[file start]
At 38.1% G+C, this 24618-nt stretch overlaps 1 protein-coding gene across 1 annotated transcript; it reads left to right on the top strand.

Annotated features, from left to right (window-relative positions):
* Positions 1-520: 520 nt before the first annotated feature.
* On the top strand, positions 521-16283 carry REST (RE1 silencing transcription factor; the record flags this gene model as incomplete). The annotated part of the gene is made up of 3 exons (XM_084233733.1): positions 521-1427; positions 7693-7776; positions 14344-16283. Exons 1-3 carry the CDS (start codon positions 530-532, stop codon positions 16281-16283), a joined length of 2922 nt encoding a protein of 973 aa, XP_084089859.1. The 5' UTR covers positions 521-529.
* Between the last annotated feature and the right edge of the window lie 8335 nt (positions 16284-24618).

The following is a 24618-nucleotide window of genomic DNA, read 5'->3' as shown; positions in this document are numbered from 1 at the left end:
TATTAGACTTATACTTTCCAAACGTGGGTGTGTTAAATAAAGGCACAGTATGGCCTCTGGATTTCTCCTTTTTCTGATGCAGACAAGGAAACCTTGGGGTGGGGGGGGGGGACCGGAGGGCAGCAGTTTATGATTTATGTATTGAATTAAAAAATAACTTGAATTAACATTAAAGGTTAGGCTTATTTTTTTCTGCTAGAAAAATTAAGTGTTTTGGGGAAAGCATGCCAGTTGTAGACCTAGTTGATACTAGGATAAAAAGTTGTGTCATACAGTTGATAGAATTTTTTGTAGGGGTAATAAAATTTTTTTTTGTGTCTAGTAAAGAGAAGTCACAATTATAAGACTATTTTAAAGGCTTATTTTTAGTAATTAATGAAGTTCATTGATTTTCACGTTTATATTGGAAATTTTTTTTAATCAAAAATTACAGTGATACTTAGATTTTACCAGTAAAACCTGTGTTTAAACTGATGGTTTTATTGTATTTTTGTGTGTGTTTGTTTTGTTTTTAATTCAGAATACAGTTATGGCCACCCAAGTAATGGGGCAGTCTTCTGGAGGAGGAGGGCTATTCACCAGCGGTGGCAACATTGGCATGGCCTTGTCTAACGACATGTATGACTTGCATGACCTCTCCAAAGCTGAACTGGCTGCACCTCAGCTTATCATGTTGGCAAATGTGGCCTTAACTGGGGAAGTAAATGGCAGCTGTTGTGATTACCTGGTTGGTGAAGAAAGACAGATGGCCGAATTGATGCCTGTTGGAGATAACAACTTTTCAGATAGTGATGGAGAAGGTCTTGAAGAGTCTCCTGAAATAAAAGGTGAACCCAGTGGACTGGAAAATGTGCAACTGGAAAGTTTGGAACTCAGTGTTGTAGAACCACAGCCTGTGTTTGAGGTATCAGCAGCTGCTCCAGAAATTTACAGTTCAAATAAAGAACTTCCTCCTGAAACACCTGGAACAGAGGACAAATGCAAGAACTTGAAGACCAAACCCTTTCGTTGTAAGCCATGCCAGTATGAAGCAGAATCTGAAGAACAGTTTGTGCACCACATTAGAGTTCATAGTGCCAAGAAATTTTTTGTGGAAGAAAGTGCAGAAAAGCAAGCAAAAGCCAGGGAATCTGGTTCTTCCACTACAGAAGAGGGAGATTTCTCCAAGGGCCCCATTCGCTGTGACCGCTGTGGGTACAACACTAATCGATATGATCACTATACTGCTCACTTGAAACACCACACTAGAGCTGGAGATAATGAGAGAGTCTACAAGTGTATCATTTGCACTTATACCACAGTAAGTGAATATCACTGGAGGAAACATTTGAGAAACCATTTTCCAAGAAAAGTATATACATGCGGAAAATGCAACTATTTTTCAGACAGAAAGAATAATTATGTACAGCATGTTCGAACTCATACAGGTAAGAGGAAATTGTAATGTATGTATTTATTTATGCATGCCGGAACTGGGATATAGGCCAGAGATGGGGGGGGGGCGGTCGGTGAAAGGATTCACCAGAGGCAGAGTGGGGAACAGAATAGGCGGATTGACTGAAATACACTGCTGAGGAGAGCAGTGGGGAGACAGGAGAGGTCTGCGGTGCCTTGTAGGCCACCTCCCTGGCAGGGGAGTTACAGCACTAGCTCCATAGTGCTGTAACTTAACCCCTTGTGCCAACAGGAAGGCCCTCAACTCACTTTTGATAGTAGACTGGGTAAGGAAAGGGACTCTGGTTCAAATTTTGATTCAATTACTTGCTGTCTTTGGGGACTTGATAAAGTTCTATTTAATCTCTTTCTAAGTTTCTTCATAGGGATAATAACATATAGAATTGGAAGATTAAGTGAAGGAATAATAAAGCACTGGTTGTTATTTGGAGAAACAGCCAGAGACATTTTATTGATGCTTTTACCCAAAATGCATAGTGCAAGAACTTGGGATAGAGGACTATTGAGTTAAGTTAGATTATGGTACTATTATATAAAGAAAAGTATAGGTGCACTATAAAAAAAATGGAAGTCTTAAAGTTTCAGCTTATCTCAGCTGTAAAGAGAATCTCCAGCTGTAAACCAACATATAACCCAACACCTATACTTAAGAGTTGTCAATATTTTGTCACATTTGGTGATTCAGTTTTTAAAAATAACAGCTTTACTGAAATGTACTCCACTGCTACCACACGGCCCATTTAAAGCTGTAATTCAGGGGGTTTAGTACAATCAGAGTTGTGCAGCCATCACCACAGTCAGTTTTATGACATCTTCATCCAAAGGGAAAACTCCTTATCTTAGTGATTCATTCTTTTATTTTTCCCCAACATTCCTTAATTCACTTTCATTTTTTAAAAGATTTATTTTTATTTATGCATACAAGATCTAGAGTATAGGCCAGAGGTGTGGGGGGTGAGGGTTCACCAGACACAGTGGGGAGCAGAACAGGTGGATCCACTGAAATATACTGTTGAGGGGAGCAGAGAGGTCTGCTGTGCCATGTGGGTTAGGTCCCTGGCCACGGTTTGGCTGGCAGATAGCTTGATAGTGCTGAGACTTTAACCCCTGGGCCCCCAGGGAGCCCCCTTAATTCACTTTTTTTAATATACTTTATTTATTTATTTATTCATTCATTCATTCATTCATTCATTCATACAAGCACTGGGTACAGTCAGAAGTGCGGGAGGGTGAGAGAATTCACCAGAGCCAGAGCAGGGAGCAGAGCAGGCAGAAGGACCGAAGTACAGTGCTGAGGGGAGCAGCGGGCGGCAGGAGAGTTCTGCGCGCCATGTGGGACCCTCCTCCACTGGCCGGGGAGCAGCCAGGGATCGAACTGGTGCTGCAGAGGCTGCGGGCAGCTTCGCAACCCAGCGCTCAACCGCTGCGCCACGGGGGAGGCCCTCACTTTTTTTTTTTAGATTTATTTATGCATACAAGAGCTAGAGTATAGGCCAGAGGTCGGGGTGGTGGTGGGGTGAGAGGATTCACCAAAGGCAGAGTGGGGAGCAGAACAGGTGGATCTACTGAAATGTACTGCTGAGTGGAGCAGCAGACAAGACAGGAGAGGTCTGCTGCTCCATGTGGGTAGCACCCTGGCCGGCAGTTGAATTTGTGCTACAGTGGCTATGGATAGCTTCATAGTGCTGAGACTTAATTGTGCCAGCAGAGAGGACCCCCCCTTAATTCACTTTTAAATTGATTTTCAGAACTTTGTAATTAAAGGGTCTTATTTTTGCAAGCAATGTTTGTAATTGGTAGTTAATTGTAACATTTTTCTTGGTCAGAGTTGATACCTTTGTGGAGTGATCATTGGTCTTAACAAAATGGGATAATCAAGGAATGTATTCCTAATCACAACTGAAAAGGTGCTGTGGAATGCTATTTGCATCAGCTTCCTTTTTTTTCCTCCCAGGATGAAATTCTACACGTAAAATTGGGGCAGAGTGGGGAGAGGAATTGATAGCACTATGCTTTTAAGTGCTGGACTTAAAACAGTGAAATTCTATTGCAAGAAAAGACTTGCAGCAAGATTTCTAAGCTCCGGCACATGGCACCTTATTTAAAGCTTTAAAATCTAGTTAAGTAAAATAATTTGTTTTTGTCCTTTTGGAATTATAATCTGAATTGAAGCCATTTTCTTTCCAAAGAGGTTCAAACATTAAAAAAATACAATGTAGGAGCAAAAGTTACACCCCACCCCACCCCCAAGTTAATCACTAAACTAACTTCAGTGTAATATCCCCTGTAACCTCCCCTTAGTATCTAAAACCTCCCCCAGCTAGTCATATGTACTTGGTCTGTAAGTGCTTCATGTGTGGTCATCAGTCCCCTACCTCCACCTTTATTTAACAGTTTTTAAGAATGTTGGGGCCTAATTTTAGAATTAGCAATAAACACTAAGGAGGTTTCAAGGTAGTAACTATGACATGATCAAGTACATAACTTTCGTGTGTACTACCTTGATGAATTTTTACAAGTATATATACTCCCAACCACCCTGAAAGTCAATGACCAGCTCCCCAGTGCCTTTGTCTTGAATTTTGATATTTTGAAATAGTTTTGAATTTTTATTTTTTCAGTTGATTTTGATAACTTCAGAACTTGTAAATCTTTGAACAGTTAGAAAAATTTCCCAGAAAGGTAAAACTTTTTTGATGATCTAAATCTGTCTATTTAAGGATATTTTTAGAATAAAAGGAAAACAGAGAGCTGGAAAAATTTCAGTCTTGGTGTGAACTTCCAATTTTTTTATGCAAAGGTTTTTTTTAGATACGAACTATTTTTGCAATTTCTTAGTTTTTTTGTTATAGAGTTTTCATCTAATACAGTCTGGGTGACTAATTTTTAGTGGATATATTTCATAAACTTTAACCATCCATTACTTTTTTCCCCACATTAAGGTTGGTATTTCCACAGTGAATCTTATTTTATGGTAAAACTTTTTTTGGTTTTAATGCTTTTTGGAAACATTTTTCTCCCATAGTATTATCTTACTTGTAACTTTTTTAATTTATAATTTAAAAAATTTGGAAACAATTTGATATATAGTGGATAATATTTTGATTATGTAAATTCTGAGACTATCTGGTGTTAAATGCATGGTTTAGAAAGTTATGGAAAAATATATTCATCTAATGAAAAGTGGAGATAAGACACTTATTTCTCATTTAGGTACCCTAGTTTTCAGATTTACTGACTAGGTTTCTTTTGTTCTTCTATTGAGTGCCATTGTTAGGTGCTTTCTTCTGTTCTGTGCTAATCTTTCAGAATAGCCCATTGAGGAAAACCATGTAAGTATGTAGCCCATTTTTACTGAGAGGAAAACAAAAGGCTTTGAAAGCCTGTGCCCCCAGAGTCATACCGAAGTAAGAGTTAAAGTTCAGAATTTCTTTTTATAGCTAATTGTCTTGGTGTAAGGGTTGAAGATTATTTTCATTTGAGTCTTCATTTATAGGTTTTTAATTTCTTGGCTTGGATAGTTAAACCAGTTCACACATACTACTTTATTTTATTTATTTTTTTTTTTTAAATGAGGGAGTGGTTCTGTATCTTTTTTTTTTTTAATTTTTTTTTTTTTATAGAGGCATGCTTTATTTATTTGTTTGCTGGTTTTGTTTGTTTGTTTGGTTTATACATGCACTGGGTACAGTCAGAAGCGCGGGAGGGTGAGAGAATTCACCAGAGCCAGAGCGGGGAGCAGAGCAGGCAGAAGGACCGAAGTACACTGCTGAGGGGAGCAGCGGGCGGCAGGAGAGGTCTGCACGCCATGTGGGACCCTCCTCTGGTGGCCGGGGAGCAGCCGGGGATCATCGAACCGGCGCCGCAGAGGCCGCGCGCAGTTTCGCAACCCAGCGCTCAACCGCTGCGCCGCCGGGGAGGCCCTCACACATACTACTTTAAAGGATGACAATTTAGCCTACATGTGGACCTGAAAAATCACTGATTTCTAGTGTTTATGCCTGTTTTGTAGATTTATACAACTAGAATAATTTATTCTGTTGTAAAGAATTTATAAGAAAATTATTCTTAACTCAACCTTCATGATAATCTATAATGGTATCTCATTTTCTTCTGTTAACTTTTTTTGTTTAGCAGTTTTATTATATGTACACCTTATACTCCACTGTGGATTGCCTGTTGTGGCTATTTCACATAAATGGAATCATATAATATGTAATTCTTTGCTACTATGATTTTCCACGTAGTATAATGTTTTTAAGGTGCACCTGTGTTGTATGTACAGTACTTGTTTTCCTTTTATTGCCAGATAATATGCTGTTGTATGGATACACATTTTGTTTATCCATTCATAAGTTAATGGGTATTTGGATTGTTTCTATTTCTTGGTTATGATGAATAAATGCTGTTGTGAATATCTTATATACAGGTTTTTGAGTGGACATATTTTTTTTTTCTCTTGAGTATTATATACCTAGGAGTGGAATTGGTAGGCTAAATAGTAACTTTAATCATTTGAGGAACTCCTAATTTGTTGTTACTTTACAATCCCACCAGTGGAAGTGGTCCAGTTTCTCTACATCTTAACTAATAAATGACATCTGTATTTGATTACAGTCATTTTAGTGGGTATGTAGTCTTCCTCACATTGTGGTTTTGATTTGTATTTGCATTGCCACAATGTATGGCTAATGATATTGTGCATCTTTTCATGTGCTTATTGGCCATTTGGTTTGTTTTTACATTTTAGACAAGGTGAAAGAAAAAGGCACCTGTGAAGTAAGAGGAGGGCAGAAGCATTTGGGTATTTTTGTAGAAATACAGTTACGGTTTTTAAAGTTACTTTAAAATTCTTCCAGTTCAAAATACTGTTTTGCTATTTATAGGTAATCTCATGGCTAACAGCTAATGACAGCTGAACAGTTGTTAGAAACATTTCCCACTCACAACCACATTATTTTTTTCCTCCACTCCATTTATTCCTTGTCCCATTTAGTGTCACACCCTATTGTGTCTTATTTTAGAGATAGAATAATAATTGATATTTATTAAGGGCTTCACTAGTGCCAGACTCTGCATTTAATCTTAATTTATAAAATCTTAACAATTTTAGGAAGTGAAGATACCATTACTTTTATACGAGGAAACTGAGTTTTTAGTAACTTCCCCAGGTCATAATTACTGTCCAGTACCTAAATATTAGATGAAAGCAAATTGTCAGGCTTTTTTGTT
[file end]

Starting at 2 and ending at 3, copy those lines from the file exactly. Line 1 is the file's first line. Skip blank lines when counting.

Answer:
Annotated features, from left to right (window-relative positions):
* Positions 1-520: 520 nt before the first annotated feature.